Posted on

Gearing up for the poll

Share

Are we all making too much of last week’s Cabinet reshuffle?

When Prime Minister Dr. Ralph Gonsalves announced last week several changes in Cabinet posts, it was a question of, “oh finally”. The Unity Labour Party (ULP) administration had long made it clear its intention of having Senator Julian Francis – the party’s General Secretary and erstwhile elections campaign manager- step down ahead of general elections. It was something that had long been making the rounds in political discussion circles and on the political talk show circuit.{{more}}

What perhaps surprised some though, were the several accompanying cabinet changes. After all, Senator Francis had an able and youthful Glen Beache as his Junior Minister in the Transport and Works Ministry who could have stepped up to the wicket. But then again, the younger Beache would, if internal party democracy works to his benefit, have a fight on his hands to win the constituency his father Sir Vincent is standing down from. What we got instead was the move of Deputy Prime Minister and Foreign Affairs Minister Louis Straker from that ministry to that of Transport and Works.

At the same time Education Minister Mike Browne is moved across to Foreign Affairs and Trade, a ministry well suited to his personality. With this change, up steps Browne’s Junior Minister Clayton Burgin, who has been just as integrally involved in the ULP’s Education Revolution. Here, confidence is being placed in Burgin, good for him ahead of a poll where he comes up against the New Democratic Party’s self-styled “achiever” Dr. Linton Lewis. But whatever linguistic shortcomings Burgin’s detractors’ may point out, he does have a good record of achievement in education working always very much alongside, rather than under, his senior Mike Browne.

One may ask, just what is the rational, the science behind these changes? If truth be told, one should not read too much into this cabinet reshuffle beyond the obvious. The ULP is formally moving into election mode. Not that they have not been in campaign mode since about November last year.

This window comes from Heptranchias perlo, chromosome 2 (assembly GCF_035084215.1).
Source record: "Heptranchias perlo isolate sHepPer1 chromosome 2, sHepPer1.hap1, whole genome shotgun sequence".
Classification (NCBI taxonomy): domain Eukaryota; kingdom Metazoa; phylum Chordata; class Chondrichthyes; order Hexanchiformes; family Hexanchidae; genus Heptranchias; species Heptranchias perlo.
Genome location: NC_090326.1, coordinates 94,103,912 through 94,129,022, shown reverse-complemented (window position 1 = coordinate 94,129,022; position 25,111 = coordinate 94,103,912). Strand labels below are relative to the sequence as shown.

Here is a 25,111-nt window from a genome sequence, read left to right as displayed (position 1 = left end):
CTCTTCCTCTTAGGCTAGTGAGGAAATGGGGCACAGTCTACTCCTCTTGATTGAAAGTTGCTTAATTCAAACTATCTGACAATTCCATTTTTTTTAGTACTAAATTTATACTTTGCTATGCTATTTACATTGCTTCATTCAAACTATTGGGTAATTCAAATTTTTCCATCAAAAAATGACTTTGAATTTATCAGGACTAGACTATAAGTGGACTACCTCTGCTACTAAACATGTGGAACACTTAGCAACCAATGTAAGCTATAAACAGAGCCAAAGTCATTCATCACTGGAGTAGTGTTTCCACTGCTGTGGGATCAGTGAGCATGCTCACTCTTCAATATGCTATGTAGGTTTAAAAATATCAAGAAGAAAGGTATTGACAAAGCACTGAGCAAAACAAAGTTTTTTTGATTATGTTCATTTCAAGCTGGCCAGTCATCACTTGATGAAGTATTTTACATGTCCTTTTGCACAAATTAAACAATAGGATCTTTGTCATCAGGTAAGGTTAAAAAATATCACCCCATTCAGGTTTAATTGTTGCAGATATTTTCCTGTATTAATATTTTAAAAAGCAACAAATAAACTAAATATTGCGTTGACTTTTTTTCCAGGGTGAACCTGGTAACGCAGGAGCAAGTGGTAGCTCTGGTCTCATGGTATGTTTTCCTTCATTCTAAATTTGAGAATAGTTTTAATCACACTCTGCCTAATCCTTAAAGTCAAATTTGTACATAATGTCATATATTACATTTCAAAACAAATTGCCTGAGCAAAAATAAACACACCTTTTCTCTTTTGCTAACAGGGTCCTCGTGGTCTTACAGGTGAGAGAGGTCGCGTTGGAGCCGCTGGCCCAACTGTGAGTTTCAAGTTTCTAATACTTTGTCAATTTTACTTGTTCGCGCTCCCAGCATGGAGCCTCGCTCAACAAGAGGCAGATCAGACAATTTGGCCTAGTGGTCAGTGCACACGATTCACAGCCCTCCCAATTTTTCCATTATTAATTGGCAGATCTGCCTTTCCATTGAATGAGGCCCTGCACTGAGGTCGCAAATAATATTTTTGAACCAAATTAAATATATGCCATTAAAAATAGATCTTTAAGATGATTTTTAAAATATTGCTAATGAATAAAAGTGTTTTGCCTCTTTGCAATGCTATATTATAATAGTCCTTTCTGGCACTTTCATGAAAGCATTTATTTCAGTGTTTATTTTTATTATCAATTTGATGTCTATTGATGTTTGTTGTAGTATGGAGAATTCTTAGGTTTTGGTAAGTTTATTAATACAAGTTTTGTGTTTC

The wily Prime Minister has, for good measure, thrown a googly at the opposition with his announcement that elections must be before March 27 or 28. The NDP has, to their credit been busy readying their election machinery with two candidate launchings and eight candidate announcements thus far. This race to the finish can be a sprint, which seems hardly likely, or a middle distance event; they are getting ready.

We are comforted in knowing that no sitting government would dare upset our Carnival with its economic benefits, not to mention the social bonus of allowing the population to let off steam. Carnival has already been launched too.

So, do we see a great Christmas and elections budget with increased spending on a massive road works programme? Minister Straker should therefore have his hands full even as General Secretary Francis marshals the troops on the political field of play.

We can too, look forward to the Prime Minister, after his rest and spiritual rejuvenation, formally announce plans for the financing of the Argyle International Airport before the streets and atmosphere begin to get really noisy with campaigning.

It is all about getting into the elections mode.

LAST NEWS